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The Effects of Polyethylene Glycosylated Creatine Supplementation on Anaerobic Performance Measures and Body Composition

Camic, Clayton L.1; Housh, Terry J.2; Zuniga, Jorge M.3; Traylor, Daniel A.2; Bergstrom, Haley C.2; Schmidt, Richard J.2; Johnson, Glen O.2; Housh, Dona J.4

Journal of Strength & Conditioning Research: March 2014 - Volume 28 - Issue 3 - p 825–833
doi: 10.1519/JSC.0b013e3182a361a5
Original Research

Abstract: Camic, CL, Housh, TJ, Zuniga, JM, Traylor, DA, Bergstrom, HC, Schmidt, RJ, Johnson, GO, and Housh, DJ. The effects of polyethylene glycosylated creatine supplementation on anaerobic performance measures and body composition. J Strength Cond Res 28(3): 825–833, 2014—The purpose of this study was to examine the effects of 28 days of polyethylene glycosylated creatine (PEG-creatine) supplementation (1.25 and 2.50 g·d−1) on anaerobic performance measures (vertical and broad jumps, 40-yard dash, 20-yard shuttle run, and 3-cone drill), upper- and lower-body muscular strength and endurance (bench press and leg extension), and body composition. This study used a randomized, double-blind, placebo-controlled parallel design. Seventy-seven adult men (mean age ± SD, 22.1 ± 2.5 years; body mass, 81.7 ± 10.8 kg) volunteered to participate and were randomly assigned to a placebo (n = 23), 1.25 g·d−1 of PEG-creatine (n = 27), or 2.50 g·d−1 of PEG-creatine (n = 27) group. The subjects performed anaerobic performance measures, muscular strength (one-repetition maximum [1RM]), and endurance (80% 1RM) tests for bench press and leg extension, and underwater weighing for the determination of body composition at day 0 (baseline), day 14, and day 28. The results indicated that there were improvements (p < 0.0167) in vertical jump, 20-yard shuttle run, 3-cone drill, muscular endurance for bench press, and body mass for at least one of the PEG-creatine groups without changes for the placebo group. Thus, the present results demonstrated that PEG-creatine supplementation at 1.25 or 2.50 g·d−1 had an ergogenic effect on lower-body vertical power, agility, change-of-direction ability, upper-body muscular endurance, and body mass.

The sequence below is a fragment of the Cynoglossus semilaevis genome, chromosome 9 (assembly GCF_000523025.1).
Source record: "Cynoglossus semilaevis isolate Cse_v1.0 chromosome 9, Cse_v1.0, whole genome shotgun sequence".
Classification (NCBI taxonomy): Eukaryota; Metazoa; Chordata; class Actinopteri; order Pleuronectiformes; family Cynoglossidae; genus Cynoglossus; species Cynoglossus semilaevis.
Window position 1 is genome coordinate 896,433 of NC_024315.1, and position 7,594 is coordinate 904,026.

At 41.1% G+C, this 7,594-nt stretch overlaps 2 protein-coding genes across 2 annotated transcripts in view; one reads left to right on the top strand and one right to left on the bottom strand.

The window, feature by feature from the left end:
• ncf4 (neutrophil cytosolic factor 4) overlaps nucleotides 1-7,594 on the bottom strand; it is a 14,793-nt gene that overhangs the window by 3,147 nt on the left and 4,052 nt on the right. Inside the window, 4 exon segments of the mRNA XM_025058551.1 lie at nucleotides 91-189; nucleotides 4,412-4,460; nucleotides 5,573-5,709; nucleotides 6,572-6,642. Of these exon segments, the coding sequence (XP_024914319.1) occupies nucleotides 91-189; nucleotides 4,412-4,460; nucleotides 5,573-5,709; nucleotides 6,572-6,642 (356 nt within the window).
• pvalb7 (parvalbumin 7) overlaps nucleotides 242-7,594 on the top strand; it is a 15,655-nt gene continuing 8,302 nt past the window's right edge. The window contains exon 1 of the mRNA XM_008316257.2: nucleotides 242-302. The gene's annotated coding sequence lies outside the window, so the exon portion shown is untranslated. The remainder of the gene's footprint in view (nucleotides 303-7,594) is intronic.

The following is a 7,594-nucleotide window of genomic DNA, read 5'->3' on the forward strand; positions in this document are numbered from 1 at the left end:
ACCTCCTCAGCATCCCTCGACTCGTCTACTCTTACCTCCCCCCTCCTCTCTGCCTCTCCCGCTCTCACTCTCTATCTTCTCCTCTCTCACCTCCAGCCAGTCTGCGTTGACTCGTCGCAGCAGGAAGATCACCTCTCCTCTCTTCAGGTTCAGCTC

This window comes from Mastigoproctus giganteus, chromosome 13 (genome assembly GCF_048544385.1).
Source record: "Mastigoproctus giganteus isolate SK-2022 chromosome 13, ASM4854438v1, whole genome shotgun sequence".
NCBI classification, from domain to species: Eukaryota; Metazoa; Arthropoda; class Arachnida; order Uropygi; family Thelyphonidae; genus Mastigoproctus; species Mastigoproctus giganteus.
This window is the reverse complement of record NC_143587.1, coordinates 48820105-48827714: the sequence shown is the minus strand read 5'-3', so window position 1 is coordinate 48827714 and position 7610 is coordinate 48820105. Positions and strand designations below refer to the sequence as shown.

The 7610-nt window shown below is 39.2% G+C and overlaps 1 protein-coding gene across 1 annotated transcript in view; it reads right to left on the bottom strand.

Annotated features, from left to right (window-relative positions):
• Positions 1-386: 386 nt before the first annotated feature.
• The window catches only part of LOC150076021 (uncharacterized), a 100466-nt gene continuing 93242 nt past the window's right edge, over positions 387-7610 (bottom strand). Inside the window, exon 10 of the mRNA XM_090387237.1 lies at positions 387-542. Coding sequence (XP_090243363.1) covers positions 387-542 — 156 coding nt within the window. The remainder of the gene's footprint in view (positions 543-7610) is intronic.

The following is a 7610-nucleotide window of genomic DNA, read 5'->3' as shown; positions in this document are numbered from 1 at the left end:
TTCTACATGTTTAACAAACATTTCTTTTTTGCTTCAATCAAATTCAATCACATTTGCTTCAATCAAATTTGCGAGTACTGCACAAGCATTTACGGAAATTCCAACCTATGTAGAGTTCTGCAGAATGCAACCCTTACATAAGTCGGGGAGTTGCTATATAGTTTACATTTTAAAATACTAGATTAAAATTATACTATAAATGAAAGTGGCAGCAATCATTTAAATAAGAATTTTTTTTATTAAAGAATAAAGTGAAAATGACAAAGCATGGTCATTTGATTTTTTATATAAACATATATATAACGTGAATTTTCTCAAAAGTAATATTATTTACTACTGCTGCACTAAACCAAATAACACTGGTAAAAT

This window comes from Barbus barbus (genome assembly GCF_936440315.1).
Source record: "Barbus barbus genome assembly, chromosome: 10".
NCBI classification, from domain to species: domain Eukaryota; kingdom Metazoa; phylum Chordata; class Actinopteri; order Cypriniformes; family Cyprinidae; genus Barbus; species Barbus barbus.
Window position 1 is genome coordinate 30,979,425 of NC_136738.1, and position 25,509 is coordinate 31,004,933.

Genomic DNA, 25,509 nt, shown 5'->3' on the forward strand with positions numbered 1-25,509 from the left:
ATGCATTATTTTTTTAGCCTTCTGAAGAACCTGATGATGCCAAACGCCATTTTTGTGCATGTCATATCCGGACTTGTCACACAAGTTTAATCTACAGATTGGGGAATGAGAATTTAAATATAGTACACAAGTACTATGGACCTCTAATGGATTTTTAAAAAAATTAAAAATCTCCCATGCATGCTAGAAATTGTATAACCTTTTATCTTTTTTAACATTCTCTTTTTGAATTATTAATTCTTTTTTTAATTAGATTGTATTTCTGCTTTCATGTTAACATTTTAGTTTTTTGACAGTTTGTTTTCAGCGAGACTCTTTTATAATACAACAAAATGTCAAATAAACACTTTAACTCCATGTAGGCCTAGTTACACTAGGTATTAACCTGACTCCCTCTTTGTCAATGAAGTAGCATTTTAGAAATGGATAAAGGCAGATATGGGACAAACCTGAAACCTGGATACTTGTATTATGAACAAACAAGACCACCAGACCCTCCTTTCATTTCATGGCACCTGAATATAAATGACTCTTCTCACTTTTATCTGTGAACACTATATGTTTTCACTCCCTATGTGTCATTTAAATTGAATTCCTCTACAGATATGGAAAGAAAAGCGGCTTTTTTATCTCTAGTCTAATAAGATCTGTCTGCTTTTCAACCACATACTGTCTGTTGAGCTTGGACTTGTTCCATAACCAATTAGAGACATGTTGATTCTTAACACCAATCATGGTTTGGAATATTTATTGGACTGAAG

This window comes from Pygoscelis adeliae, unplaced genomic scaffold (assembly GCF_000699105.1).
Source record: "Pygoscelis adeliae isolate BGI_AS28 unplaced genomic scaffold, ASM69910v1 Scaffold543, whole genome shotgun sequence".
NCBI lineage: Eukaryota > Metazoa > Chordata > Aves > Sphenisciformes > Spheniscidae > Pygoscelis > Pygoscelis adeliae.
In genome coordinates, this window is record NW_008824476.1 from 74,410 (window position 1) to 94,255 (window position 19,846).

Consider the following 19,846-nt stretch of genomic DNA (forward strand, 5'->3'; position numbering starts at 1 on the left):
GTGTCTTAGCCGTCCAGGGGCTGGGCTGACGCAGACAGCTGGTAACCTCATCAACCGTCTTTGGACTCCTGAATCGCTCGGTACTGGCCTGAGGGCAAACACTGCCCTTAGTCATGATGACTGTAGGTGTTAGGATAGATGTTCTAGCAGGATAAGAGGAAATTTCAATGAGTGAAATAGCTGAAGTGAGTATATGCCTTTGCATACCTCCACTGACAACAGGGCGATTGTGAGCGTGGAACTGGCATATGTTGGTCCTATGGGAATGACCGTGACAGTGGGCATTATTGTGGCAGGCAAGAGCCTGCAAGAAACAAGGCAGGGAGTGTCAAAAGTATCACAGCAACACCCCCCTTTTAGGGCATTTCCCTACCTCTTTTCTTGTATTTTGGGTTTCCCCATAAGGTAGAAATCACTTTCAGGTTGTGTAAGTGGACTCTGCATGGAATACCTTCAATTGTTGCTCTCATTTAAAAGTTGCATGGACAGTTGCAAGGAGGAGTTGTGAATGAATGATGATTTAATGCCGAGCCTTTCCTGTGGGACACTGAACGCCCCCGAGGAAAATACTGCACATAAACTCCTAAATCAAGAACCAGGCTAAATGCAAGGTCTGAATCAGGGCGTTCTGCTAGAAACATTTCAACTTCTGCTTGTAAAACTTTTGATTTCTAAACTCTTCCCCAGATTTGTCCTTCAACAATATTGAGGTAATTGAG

1Department of Exercise and Sport Science, Human Performance Laboratory, University of Wisconsin-La Crosse, La Crosse, Wisconsin;

2Department of Nutrition and Health Sciences, University of Nebraska-Lincoln, Lincoln, Nebraska;

3Department of Exercise Science, Creighton University, Omaha, Nebraska; and

4Department of Oral Biology, University of Nebraska Medical Center, Lincoln, Nebraska

Address correspondence to Clayton L. Camic,

Copyright © 2014 by the National Strength & Conditioning Association.